Immune response of the host

Humoral response

Sera from animals or humans with a history of infection generally react with papillomavirus capsid proteins. Antibodies to the E7 protein of HPV16 and HPV18 are frequently found in sera of patients with cervical cancer. Similarly, antibody titers against the E2, E6 and E7 proteins have been detected in patients' sera.

Cellular immune response

Infection with the common papillomaviruses of the skin and mucosa often results in a chronic infection. This chronic infection occurs in the immunocompetent host, suggesting that viral antigens are not recognized by the immune system. However, an increased incidence of clinically apparent HPV disease occurs in the immunosuppressed transplant recipient and also in patients with the acquired immune deficiency syndrome (AIDS). These observations indicate that cell-mediated immunity is important in controlling HPV infection. A decrease in the ratio of CD4T (helper) to CD84 (suppressor) T cells has been reported in patients with HPV infection or precancerous cervical intraepithelial neoplasia, which is usually a manifestation of HPV disease.

Other host responses

Natural killer (NK) cells may have a role in the cellular response to HPV infections. Patients with HPV-induced cancerous and precancerous lesions are reported to display decreased NK cell activity, and these NK cells have a restricted responsiveness to immunostimulatory cytokines.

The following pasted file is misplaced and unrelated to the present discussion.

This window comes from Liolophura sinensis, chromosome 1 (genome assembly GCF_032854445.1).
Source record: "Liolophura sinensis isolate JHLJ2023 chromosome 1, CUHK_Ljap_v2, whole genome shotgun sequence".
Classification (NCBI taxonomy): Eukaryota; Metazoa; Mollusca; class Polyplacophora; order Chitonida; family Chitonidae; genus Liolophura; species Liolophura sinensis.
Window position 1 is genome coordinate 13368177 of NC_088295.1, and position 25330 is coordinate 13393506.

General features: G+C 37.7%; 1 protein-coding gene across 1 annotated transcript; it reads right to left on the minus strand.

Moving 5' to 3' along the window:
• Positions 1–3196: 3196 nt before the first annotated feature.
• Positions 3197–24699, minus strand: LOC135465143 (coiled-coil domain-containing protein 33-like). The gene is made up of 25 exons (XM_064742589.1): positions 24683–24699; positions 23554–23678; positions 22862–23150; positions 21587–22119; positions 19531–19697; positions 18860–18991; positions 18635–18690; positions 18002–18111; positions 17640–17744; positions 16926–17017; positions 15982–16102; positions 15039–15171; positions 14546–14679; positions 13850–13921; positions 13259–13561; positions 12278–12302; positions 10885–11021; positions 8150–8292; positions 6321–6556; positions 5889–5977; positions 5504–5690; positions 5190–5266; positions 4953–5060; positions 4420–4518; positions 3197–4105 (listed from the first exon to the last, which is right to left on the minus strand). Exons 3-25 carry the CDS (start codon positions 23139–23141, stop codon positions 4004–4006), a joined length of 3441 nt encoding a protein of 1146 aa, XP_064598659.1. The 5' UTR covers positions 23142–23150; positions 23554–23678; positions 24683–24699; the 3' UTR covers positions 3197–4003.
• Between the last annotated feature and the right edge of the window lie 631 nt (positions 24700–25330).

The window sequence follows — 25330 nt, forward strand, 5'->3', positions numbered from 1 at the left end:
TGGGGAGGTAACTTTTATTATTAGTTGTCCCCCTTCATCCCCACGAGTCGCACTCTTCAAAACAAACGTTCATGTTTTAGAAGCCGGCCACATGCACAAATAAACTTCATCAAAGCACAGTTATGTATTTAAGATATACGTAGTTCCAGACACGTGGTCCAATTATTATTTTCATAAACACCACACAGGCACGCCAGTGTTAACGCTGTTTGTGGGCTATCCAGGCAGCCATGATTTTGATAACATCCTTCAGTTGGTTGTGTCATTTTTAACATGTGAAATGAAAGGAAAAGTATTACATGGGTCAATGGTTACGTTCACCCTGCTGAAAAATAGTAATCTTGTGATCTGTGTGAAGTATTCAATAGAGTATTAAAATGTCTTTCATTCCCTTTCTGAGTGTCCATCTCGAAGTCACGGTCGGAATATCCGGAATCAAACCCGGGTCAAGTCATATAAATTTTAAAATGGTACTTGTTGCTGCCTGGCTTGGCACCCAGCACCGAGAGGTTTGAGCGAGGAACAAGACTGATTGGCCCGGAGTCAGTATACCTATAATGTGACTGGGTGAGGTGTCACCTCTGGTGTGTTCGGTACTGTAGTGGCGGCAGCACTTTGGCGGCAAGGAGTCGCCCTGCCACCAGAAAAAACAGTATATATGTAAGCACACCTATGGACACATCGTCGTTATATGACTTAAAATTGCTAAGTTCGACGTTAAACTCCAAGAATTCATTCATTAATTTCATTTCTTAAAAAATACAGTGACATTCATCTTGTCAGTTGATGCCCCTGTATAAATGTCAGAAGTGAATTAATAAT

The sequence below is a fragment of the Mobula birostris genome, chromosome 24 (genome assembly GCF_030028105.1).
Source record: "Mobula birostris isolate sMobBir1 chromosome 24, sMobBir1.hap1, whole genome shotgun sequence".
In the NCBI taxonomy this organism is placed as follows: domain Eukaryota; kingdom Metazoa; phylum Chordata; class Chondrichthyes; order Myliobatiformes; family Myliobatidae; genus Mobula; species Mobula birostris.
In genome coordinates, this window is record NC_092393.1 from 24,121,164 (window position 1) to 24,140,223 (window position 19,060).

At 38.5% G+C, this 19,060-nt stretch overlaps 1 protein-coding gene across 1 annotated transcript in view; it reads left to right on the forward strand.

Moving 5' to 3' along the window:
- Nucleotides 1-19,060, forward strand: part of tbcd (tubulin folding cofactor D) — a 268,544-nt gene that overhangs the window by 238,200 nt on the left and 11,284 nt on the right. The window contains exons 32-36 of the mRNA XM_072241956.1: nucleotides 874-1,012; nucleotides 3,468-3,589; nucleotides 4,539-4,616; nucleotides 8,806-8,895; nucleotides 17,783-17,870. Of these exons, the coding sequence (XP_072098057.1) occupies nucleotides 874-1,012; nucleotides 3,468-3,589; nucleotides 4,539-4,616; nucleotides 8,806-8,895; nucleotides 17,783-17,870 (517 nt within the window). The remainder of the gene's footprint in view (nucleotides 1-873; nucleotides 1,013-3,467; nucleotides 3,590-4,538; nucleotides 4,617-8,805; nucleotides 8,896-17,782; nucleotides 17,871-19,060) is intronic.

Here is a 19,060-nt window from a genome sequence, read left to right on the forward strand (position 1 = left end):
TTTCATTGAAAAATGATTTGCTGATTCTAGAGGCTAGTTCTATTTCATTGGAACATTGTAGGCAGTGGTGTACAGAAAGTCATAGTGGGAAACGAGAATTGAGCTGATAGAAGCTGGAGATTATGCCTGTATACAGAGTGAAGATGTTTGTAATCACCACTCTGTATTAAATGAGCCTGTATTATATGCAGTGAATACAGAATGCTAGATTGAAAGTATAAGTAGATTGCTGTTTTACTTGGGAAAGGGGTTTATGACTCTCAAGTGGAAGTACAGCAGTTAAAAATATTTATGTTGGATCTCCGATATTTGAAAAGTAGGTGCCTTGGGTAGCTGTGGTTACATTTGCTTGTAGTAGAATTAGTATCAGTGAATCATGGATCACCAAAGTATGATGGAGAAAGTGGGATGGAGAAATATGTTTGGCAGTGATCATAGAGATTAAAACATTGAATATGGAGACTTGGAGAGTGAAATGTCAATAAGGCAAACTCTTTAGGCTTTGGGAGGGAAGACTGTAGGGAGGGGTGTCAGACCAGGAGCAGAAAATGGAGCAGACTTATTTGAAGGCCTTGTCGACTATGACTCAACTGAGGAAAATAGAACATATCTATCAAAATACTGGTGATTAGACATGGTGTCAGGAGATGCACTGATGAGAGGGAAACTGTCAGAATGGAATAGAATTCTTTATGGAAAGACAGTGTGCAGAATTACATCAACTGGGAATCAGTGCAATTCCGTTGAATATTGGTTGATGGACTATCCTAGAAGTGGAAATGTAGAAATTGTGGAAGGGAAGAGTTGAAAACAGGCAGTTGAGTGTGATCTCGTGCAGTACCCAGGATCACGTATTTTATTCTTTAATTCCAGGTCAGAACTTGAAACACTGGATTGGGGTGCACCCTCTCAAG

Langerhans cells are specialized cells in epithelial tissues that are potent antigen-presenting cells. In most warts, there is a reduction of Langerhans cells resulting in a local immunodeficiency state in these lesions. Decreased numbers of Langerhans cells have been observed in the HPV precancerous lesions.

Class I iVIHC molecules present viral antigens to T cells. Downregulation of class I MHC and the TAP-1 transporter protein has been reported in HPV-induced cervical lesions and laryngeal lesions. Additionally, an association between certain class II MHC alleles (e.g. DQw3) and susceptibility to cervical cancer and laryngeal papillomatosis has been observed.

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